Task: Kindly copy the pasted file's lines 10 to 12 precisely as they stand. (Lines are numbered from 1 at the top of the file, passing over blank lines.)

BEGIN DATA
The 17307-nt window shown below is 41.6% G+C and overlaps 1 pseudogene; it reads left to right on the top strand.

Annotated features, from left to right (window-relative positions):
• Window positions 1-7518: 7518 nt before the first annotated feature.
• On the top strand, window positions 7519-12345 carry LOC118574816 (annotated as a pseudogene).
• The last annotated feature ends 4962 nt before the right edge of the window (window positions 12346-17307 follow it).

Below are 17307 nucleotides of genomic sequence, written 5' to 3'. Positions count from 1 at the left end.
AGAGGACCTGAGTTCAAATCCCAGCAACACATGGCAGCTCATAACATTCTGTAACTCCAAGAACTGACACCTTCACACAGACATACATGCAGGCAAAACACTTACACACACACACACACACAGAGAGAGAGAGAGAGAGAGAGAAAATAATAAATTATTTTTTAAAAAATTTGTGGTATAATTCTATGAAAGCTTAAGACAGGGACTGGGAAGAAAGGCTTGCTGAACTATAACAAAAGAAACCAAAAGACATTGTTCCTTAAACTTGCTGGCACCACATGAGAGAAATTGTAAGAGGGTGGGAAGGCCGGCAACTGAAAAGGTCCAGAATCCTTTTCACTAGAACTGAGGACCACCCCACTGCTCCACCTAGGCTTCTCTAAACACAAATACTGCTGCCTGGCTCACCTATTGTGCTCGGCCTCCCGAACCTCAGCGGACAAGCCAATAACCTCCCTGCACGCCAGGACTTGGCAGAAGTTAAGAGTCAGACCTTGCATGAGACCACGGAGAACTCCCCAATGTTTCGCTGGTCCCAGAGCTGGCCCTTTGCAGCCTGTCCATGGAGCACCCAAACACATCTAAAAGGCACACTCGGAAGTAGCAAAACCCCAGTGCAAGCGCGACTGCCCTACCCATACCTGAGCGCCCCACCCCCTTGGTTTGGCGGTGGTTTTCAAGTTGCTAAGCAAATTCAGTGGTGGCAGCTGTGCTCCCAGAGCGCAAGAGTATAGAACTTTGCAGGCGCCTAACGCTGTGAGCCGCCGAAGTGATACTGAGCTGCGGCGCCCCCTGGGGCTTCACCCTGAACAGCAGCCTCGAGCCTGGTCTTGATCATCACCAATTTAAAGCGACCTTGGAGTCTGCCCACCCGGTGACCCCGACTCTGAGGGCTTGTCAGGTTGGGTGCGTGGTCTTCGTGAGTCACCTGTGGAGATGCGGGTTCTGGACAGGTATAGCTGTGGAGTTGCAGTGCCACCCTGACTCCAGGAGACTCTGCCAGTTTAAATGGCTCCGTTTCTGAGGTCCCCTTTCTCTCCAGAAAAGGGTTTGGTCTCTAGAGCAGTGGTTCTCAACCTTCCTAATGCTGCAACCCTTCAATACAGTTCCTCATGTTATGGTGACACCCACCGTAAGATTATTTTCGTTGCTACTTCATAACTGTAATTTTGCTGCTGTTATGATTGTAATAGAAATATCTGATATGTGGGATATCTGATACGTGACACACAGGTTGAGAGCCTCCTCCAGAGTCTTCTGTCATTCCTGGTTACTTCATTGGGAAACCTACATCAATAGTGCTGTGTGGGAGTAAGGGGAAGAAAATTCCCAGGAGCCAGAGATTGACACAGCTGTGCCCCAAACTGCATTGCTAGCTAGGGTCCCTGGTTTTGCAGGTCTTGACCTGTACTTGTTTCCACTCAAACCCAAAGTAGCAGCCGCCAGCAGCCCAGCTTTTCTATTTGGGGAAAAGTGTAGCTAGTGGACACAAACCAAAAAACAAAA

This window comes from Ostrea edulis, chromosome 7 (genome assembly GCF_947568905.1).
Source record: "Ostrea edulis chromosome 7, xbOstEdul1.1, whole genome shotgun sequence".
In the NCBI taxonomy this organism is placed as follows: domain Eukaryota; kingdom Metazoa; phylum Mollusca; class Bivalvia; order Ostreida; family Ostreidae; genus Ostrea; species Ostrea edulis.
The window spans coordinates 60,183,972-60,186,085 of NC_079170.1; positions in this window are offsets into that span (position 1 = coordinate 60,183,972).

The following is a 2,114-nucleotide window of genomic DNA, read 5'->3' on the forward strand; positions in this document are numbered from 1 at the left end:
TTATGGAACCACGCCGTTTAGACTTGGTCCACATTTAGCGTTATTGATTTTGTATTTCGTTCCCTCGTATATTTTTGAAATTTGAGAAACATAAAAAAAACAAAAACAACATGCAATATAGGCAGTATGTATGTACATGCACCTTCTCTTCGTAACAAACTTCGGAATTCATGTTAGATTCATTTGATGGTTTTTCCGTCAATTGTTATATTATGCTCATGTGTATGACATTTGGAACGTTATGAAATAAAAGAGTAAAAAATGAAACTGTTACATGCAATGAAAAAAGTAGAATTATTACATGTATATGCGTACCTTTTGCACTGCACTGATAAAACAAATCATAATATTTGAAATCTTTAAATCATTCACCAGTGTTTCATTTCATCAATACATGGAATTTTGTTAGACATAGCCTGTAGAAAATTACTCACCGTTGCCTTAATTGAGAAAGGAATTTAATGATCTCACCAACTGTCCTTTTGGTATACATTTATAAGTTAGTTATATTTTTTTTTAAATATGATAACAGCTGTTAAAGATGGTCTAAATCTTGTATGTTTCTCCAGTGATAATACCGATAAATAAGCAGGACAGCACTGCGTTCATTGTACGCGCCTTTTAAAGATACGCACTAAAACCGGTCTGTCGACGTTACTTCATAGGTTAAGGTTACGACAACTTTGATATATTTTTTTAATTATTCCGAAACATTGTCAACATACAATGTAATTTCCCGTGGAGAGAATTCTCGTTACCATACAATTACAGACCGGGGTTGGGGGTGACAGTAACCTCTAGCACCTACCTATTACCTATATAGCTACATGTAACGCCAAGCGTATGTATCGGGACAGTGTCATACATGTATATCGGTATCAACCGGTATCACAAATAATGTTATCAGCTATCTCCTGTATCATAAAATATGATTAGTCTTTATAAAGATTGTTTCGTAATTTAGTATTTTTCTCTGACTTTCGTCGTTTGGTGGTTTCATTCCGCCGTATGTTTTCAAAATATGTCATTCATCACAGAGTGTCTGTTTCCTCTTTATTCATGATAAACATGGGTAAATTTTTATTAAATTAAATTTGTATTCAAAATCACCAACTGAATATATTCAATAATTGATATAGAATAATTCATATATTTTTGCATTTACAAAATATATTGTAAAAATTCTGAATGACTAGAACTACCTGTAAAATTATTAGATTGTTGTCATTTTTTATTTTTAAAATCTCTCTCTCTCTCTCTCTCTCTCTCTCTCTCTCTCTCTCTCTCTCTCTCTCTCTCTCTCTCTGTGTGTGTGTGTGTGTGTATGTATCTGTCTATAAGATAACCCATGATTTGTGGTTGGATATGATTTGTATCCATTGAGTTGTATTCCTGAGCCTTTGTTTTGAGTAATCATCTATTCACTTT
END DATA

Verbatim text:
In the NCBI taxonomy this organism is placed as follows: domain Eukaryota; kingdom Metazoa; phylum Mollusca; class Bivalvia; order Ostreida; family Ostreidae; genus Ostrea; species Ostrea edulis.
The window spans coordinates 60,183,972-60,186,085 of NC_079170.1; positions in this window are offsets into that span (position 1 = coordinate 60,183,972).

The following is a 2,114-nucleotide window of genomic DNA, read 5'->3' on the forward strand; positions in this document are numbered from 1 at the left end: